A Reacher Novel
Award-winning British thriller writer Lee Child returns with the 13th installment in the best-selling Jack Reacher series (after The Hard Way, Sept/Oct 2006, Bad Luck and Trouble, July/Aug 2007, and Nothing to Lose).
The Story: "Suicide bombers are easy to spot," muses ex-military police officer and itinerant loner Jack Reacher late one night on a New York City subway. "They give out all kinds of telltale signs. Mostly because they're nervous. By definition they're all first-timers." A young woman wearing an oversized, out-of-season coat and mumbling to herself-textbook signs, according to the Israeli secret service pamphlet Jack has memorized-has just boarded the train. When Jack approaches her, she takes out a gun and kills herself, sparking off a chain of events that will pit Jack against shadowy government agencies and take him deep within the American war on terrorism.
Delacorte. 432 pages. $27. ISBN: 9780385340571
Los Angeles Times
"Child's writing is both propulsive and remarkably error-free, and he's expert at ratcheting up the tension while dispensing all manner of specific information. ... Perhaps because it deals with international terrorism, this book is at once creepier and more serious than some others in the series, with not as many opportunities for the old demolition machine to go into action." Kenneth Turan
Minneapolis Star Tribune
"This is the 13th book in Child's terrific series featuring Reacher, and it's the most provocative and thrilling one yet. ... From the opening sequence on the train, Child quickens the pace, layering double-crosses, deceits, conspiracies and clues until readers are hurtling across the pages." Carole E. Barrowman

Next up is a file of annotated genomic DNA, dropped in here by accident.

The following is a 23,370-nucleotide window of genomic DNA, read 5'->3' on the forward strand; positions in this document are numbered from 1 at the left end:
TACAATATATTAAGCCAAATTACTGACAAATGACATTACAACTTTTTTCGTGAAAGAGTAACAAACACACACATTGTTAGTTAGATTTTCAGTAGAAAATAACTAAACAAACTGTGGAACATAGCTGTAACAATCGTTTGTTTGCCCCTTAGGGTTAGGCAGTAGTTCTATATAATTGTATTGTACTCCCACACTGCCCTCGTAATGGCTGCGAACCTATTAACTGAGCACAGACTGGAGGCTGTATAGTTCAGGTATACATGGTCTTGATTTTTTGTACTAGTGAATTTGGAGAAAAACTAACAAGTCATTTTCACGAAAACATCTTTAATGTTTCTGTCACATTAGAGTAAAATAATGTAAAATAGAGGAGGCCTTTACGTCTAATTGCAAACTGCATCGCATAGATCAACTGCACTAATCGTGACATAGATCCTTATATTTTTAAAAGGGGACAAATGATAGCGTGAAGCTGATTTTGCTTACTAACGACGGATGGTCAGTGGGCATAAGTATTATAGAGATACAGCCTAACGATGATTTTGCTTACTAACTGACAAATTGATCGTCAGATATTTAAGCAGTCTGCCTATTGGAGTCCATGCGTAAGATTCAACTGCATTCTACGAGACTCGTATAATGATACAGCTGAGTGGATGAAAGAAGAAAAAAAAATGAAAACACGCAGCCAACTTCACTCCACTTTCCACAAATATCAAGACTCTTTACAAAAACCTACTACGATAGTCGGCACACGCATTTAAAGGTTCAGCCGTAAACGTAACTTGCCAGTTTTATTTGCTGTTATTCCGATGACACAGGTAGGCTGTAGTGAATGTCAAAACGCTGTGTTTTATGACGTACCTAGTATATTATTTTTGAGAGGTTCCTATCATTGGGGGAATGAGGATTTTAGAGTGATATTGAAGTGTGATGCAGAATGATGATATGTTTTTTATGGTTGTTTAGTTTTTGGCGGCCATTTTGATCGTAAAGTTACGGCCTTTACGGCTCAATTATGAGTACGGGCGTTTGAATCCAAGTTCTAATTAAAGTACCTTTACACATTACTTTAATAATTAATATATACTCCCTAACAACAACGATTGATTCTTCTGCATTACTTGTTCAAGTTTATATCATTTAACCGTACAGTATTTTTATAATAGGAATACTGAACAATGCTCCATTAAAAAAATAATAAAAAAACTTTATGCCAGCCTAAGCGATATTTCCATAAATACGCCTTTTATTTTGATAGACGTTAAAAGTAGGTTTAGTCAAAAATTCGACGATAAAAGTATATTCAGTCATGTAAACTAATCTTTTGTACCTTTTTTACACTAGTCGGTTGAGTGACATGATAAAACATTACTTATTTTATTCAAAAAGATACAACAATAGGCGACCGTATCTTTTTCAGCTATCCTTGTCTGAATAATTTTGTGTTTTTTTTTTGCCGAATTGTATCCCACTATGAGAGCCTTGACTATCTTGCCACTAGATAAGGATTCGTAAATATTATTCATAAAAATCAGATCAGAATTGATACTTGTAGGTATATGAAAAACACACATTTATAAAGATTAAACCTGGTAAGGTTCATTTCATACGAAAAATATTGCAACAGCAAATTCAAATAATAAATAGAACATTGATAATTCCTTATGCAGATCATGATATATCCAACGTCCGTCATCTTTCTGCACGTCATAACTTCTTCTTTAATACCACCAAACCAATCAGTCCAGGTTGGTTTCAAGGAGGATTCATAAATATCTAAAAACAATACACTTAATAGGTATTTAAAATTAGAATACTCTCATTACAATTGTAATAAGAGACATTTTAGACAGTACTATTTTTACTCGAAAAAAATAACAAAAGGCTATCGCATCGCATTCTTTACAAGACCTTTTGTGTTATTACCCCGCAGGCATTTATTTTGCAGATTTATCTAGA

"It would be disingenuous to pretend that the main reason we enjoy Reacher isn't the pleasure of the violence he inflicts on the bad guys. One defect of Gone Tomorrow is that it takes about 200 pages for Reacher to put a hurting on someone." Charles Taylor
"Gone Tomorrow (the title, spinning on the famous cliché 'Here today,' has absolutely nothing to do with the story) is Child's 13th over-the-top action-packed slammeroo, and it begins, as nearly all the others in this series have, with a damsel in distress. ... Alas, there are some moments when the gears grind a bit." Bill Kent
Kansas City Star
"Lee Child's formula is always the same: Jack Reacher, homeless former MP with a strong sense of right and wrong and an unexplained source of cash, blows into some town, rights wrongs, kills bad guys and moves on. Like Child's other Reacher novels, Gone Tomorrow ... works as sheer entertainment." Leslie McGill
Though critics applauded Jack Reacher's latest adventure, they harbored no illusions about this improbably indestructible man with an encyclopedic knowledge of weaponry and combat techniques. Child is a gifted storyteller whose plot twists and cliff-hangers ratchet up the pace until readers can barely hang on, but reviewers agreed that while Gone Tomorrow is absolute fun, some flat writing, cheesy dialogue, and a nondescript sense of place keep it from rising above the genre. On the other hand, the Philadelphia Inquirer speculated that highbrow prose and extensive scene setting might have interfered with the plot. A few critics also lamented Jack's relatively late start in "kicking butt for democracy" (Newsday). Still, readers searching for an edge-of-your-seat thriller need look no further.